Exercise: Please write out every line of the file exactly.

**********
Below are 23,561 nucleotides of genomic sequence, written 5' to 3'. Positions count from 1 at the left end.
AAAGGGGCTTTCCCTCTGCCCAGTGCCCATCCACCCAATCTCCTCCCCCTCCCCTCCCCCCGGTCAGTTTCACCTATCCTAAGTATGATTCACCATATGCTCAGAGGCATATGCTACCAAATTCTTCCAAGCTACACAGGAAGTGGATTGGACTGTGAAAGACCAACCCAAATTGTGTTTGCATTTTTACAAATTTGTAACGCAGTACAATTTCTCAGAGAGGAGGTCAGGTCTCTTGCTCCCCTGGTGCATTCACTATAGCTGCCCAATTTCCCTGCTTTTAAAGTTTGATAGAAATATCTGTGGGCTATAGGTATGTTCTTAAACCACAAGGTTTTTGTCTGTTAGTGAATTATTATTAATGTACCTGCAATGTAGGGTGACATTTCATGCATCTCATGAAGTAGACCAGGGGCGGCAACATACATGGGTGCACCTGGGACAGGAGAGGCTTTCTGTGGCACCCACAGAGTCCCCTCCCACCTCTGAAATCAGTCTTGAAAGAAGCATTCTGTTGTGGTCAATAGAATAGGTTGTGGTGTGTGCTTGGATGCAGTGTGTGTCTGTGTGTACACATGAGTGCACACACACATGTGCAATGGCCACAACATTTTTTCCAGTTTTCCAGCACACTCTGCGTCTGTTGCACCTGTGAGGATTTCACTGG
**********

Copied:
Below are 23,561 nucleotides of genomic sequence, written 5' to 3'. Positions count from 1 at the left end.
AAAGGGGCTTTCCCTCTGCCCAGTGCCCATCCACCCAATCTCCTCCCCCTCCCCTCCCCCCGGTCAGTTTCACCTATCCTAAGTATGATTCACCATATGCTCAGAGGCATATGCTACCAAATTCTTCCAAGCTACACAGGAAGTGGATTGGACTGTGAAAGACCAACCCAAATTGTGTTTGCATTTTTACAAATTTGTAACGCAGTACAATTTCTCAGAGAGGAGGTCAGGTCTCTTGCTCCCCTGGTGCATTCACTATAGCTGCCCAATTTCCCTGCTTTTAAAGTTTGATAGAAATATCTGTGGGCTATAGGTATGTTCTTAAACCACAAGGTTTTTGTCTGTTAGTGAATTATTATTAATGTACCTGCAATGTAGGGTGACATTTCATGCATCTCATGAAGTAGACCAGGGGCGGCAACATACATGGGTGCACCTGGGACAGGAGAGGCTTTCTGTGGCACCCACAGAGTCCCCTCCCACCTCTGAAATCAGTCTTGAAAGAAGCATTCTGTTGTGGTCAATAGAATAGGTTGTGGTGTGTGCTTGGATGCAGTGTGTGTCTGTGTGTACACATGAGTGCACACACACATGTGCAATGGCCACAACATTTTTTCCAGTTTTCCAGCACACTCTGCGTCTGTTGCACCTGTGAGGATTTCACTGG